PCR assay for rDNA ITS region amplification

To amplify the rDNA ITS1, 5.8 S, and ITS2 regions, we performed PCR assays with the primer pair ITS1 and ITS4 at 10 pmol/μL, in a final volume of 25 μL containing: 12.5 μL of PCR MasterMix (Promega, Madison, WI – USA), 2 μL ITS1 primer (forward), 2 μL of ITS4 primer (reverse), 2.5 μL of 5% BSA, 4 μL of Milli-Q water and 2 μL of DNA sample. The thermal cycling protocol used was as follows: an initial denaturation phase of 5 minutes at 94°C, followed by 35 cycles of 94°C for 1 minute, 58°C for 1 minute, 72°C for 2 minutes, and finally an additional extension phase at 72°C for 10 minutes. Each PCR batch included one reaction containing Milli-Q water as a negative control and one reaction containing DNA extracted from C. albicans ATCC 24433 culture as a positive control.

The PCR samples were submitted to agarose gel electrophoresis to verify DNA amplification. When two or more amplicons were visualized on a gel, each band was purified using a GFX kit (GE Healthcare, UK), and each fragment was sequenced independently.

ITS sequencing and yeast species identification

The sequencing reaction was performed through the addition of 2 μL of diluted amplicon (1:10 to intense bands, 1:5 to weak bands) to a reaction mix containing 2 μL of BigDye Terminator (Applied Biosystems, USA), 4 μL of sequencing buffer (Applied Biosystems, USA), 4 μL of Milli-Q water and 3 μL of 2 pmol/μL primer, in a total reaction volume of 15 μL. The reactions were submitted to 25 thermal cycles as follows: 95°C for 20 seconds, 50°C for 15 seconds and 60°C for 1 minute. The reactions were precipitated through the addition of 2 μL of 3 M sodium acetate/well, 2 μL of 125 mM EDTA/well and 55 μL of ethanol per well and then denatured through the addition of 15 μL of formamide HiDi (Applied Biosystems, USA) and incubation at 94°C for 4 minutes. Finally, the samples were rapidly cooled on ice before the reactions were run on the automatic sequencer.

The amplicons were sequenced using the Sanger methodology in a MicroAmp – Optical 96-well reaction plate (Applied Biosystems, USA) and the automatic sequencer ABI 3130 (Applied Biosystems, USA). At least 2 reads were generated for each sample.

The chromatograms generated by each sample were assembled into contigs and edited using the software programs Phred Phrap and Consed, respectively [3740]. Alignments with <100 errors per 10 Kb were considered valid. The sequences were then compared to the NCBI genomic database using the BLASTn tool. Species identifications were accepted when the BLASTn values were e-value < 10-5 and identity ≥ 98% [41].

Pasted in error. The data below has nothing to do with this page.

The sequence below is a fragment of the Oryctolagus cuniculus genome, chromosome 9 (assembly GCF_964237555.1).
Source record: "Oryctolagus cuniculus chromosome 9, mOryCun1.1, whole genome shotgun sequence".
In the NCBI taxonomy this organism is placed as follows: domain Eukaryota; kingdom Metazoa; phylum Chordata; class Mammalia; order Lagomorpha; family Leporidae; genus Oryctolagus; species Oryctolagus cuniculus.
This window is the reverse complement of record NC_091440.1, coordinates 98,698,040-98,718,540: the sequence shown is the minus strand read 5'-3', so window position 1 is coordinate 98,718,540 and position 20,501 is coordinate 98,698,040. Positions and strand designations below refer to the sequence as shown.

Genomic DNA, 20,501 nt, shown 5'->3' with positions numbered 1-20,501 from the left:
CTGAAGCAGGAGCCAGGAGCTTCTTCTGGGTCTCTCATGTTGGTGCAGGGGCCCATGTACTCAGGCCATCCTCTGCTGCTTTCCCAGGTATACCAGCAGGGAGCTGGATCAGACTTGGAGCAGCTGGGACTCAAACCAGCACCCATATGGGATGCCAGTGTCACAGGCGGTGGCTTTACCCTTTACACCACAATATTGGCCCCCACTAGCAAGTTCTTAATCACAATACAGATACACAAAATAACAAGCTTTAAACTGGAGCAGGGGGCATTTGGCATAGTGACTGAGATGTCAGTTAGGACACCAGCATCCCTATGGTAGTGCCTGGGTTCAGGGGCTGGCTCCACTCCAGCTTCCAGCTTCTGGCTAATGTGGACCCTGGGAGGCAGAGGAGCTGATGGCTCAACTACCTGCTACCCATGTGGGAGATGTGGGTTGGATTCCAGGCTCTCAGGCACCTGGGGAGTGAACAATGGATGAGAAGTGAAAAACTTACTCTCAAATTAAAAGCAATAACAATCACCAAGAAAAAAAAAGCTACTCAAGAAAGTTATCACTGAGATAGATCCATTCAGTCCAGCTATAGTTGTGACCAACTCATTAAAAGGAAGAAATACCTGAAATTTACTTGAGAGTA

Performance evaluation of the PCR assay

Species identification generated by our PCR method was compared to results obtained by the conventional culture-based identification method.

Putative assays with no PCR amplification were checked for the presence of PCR inhibitors through the addition of C. albicans ATCC genomic DNA.

Ethics statement

The protocol was approved by the Ethics Committee of the Federal University of Sao Paulo (n. 1414/09).

Notes

Declarations

Acknowledgments

Technical support in conventional species identification: Neide Ferreira Yonashiro and Vivian Pereira da Mota, from Central Laboratory of Hospital São Paulo.

Sequencing support: Dr. Ana Carolina B. Padovan, Dr. Angela S. Nishikaku.

Clinical support in selecting patients for sample collection: Dr. Aline Pamela V. Oliveira, Dr. Maria Daniela Bergamasco, Dr. Ana Paula Jafet Ourives.

Authors’ Affiliations

(1)
Laboratório Especial de Micologia, Departamento de Medicina, Universidade Federal de São Paulo, Rua Pedro de Toledo 669 5 andar, São Paulo, SP, Brazil
(2)
Laboratório de Genômica Evolutiva e Biocomplexidade, Departamento de Microbiologia, Imunologia e Parasitologia, Universidade Federal de São Paulo, Rua Pedro de Toledo 669 4 andar, São Paulo, SP, Brazil
(3)
Laboratório Central do Hospital São Paulo, Rua Napoleão de Barros 715 2 andar, São Paulo, SP, Brazil

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  42. Pre-publication history

    1. The pre-publication history for this paper can be accessed here:http://www.biomedcentral.com/1471-2334/13/467/prepub

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© Xafranski et al.; licensee BioMed Central Ltd. 2013

This article is published under license to BioMed Central Ltd. This is an open access article distributed under the terms of the Creative Commons Attribution License (http://creativecommons.org/licenses/by/2.0), which permits unrestricted use, distribution, and reproduction in any medium, provided the original work is properly cited.